I honestly believe this is not my only Masters. I feel when my game is on and sharp, I could really compete here. —Daniel Summerhays

AUGUSTA, Ga. — Although his golf game wasn’t exactly what he was hoping it would be, Daniel Summerhays still had a wonderful experience at his first Masters and vows to be back again.

The 33-year-old native of Farmington, who played at Davis High School and BYU, who won two State Amateurs as a teenager, finished in a tie for 46th place after his best round of the week, a 1-over-par 73 Sunday at Augusta National.

As disappointed as he was with his overall game, the week-long experience motivated Summerhays to do it all again in the near future.

“I’m hungry to get back here,” he said. “I honestly believe this is not my only Masters. I feel when my game is on and sharp, I could really compete here.”

Summerhays was happy he was able to share the Masters experience with a couple of dozen family members, including his wife and four children, his parents and his six siblings. He was able to sneak in five holes in the Par-3 Tournament, which was only held for an hour due to inclement weather. He had the privilege of being the first of the 94 players to tee off on Thursday morning, just after he witnessed an emotional opening ceremony honoring the late Arnold Palmer with legends Jack Nicklaus and Gary Player hitting ceremonial first drives off the No. 1 tee.

While his game wasn’t up to par, so to speak, as he never broke par in four rounds, he had several highlights that he’ll always remember, such as a near-ace at the famed par-3 No. 12 hole on Thursday and an eagle at another iconic hole, the par-5 No. 13 hole, on Sunday afternoon.

The latter shot came after a nice drive with his 3-wood, which left him 241 yards from the hole, which was in the lower front side of the green. He rolled in his 15-footer, which not only put him under par for the day, but also earned him pieces of crystal, which go to any player who makes an eagle at the Masters.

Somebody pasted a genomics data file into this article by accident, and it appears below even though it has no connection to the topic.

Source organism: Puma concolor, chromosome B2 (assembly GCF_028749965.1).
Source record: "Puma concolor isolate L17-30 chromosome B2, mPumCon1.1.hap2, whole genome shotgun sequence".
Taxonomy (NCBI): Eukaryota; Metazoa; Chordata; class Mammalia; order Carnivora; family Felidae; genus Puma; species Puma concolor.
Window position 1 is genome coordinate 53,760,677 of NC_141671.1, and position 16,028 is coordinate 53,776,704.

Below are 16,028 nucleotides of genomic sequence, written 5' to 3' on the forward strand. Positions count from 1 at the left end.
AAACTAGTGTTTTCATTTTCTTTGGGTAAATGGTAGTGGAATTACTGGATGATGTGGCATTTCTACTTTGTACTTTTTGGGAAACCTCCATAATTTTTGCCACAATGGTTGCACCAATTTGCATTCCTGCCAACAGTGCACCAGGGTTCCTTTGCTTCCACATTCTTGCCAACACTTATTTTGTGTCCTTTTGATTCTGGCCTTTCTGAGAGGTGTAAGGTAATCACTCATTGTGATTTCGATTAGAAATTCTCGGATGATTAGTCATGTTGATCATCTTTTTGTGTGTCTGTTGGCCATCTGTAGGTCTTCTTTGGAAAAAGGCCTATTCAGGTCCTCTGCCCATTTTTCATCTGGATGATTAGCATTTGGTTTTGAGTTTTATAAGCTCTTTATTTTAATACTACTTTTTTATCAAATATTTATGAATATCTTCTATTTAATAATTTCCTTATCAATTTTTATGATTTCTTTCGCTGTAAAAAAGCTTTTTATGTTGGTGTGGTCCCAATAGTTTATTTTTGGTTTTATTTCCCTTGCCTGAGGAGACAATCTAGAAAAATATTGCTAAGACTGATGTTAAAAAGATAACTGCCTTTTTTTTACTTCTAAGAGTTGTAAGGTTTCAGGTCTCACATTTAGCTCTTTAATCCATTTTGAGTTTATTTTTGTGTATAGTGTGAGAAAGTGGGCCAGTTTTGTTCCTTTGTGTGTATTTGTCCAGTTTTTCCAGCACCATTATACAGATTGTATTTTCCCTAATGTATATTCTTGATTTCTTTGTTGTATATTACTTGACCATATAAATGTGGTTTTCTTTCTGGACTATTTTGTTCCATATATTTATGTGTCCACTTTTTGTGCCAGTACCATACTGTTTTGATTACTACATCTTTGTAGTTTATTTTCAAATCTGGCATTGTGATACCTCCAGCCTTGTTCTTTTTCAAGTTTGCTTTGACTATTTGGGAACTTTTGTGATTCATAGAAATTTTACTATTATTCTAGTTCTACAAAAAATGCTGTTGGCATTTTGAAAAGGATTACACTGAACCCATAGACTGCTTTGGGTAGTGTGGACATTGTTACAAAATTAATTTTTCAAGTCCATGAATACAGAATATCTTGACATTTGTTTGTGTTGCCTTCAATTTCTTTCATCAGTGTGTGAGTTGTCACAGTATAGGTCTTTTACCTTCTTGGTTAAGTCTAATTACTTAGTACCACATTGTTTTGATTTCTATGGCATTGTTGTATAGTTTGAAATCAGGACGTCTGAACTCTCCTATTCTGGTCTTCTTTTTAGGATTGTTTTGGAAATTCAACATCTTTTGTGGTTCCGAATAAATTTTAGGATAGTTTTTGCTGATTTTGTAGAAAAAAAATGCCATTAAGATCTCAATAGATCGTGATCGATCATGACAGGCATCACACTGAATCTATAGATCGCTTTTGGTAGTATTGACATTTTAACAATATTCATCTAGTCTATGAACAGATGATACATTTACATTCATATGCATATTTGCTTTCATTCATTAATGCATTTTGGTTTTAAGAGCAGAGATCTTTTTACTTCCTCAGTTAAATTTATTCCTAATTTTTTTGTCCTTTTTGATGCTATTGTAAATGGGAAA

“One of my good putts of the day,” Summerhays said. “I’ve been wanting to get an eagle. They give you those little crystal cups, and I’ve been talking to my brothers about it the last few nights. Hopefully I’ll have a shipment in the mail sometime in here in the future.”

The eagle at 13 put Summerhays 1-under par for the day and within reach of his goal of breaking par for the round. He made a nice par at 14, chipping within two feet from about 80 feet and missed a 10-foot birdie putt at 15.

However, he 3-putted each of the next two holes for bogeys, missing second putts from six and four feet, respectively, before finishing with nice par at 18.

“My putting was atrocious,” said Summerhays, whose putting is one of the strengths of his game. “I drove it good a couple of days. I hit some nice iron shots, and some terrible iron shots. But I made too many mistakes, I wasn’t in great position off the tee and put myself in impossible places on the green.”

Summerhays took off with his family Sunday night for his next stop, Hilton Head, South Carolina, for the RBC Heritage Classic. He’ll play two weeks after that before coming back to Utah for a week in early May. Then he has several tournaments, including the Players Championship in May and the U.S. Open in June.

“I’m encouraged to keep making some progress, so I’m looking forward to Hilton Head next week,” he said. “I’m just waiting for my game to really get in shape. I know in these major championships I have the patient personality to get in contention and fight. I had no double bogeys this week. I just didn’t give myself enough birdie looks. It’s going to be a fun summer and I have a ton of golf left.”

After his experience at the Masters, Summerhays is also expecting an encore performance in the near future.

“I really believe this won’t be my last time here and I’m looking forward to my next chance,” he said.